Jun 04, 2020

On May 18th 2020, ESO formally closed the preliminary design review of the ELT/METIS thermal infrared instrument. Following this important milestone, the instrument enters into the final design phase (phase C) in which the its design will be frozen just before its building.

Jun 02, 2020
VLT/SPHERE observations of the star AB Aurigae pinpoint a giant planet in formation

Motivated by unusual features recently observed with the ALMA instrument in a proto-planetary disc around the star AB Aurigae, an international team of astrophysicists including a researcher from the Department of Astrophysics / Laboratory AIM of the CEA-Irfu of Paris-Saclay has just obtained a very sharp high-contrast image of a S-shasped sub-structure in the gaseous and dusty disc surrounding the star. This remarkable structure, unique and captured thanks to the excellent image quality of the ESO VLT SPHERE instrument, indicates the presence of a giant planet in formation, confirming a theoretical scenario of the birth of planets. Published in the journal Astronomy and Astrophysics, and subject of an ESO announcement, this work is a precursor to future research programmes on protoplanetary disks with the future ELT/METIS instrument.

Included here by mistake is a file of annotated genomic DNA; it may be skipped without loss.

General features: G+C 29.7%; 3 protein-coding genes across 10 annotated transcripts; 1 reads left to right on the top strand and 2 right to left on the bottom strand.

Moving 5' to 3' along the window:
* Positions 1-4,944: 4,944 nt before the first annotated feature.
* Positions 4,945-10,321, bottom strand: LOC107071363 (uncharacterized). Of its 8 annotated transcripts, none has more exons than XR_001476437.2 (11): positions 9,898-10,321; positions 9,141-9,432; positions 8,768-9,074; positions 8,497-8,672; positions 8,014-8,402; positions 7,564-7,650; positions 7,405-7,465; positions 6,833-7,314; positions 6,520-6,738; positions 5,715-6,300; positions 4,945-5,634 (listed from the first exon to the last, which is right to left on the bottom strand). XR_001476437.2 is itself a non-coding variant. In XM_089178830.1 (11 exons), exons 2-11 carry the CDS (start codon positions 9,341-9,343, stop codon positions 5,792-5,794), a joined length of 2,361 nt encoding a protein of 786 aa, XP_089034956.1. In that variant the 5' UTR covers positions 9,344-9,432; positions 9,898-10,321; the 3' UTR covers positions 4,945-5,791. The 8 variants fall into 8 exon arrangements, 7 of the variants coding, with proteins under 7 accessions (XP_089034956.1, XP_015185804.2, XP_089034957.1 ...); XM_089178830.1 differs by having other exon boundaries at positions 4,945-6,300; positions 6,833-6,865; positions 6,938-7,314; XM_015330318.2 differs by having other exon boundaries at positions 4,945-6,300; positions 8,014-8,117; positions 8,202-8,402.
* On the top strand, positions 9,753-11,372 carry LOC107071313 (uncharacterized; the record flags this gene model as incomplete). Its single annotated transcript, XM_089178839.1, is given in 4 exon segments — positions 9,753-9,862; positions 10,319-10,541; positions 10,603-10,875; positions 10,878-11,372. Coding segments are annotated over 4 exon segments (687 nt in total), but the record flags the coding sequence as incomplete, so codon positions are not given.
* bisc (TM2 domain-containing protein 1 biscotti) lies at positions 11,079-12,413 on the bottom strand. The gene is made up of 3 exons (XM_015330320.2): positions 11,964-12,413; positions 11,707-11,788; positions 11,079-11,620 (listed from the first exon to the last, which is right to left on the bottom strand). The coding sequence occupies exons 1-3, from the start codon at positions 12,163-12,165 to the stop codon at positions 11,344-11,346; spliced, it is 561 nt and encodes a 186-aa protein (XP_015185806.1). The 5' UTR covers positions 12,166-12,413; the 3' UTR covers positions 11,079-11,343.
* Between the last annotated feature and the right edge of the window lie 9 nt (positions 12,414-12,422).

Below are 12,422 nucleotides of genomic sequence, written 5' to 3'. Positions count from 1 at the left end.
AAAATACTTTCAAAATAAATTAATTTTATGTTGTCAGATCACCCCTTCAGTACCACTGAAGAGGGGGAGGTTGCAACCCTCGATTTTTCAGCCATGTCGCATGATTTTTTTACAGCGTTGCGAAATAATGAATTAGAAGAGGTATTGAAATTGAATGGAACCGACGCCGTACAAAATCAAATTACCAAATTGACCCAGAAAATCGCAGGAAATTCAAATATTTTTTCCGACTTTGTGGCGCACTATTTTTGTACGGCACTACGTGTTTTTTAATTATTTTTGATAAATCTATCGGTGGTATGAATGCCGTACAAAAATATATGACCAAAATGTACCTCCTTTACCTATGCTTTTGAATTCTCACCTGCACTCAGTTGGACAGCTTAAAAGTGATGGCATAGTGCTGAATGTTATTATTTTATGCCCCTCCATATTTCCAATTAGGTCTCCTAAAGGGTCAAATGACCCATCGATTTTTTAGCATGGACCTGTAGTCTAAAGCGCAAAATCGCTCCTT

Jun 04, 2020

On May 18th 2020, ESO formally closed the preliminary design review of the ELT/METIS thermal infrared instrument. Following this important milestone, the instrument enters into the final design phase (phase C) in which the its design will be frozen just before its building.

Jun 04, 2020

On May 18th 2020, ESO formally closed the preliminary design review of the ELT/METIS thermal infrared instrument. Following this important milestone, the instrument enters into the final design phase (phase C) in which the its design will be frozen just before its building.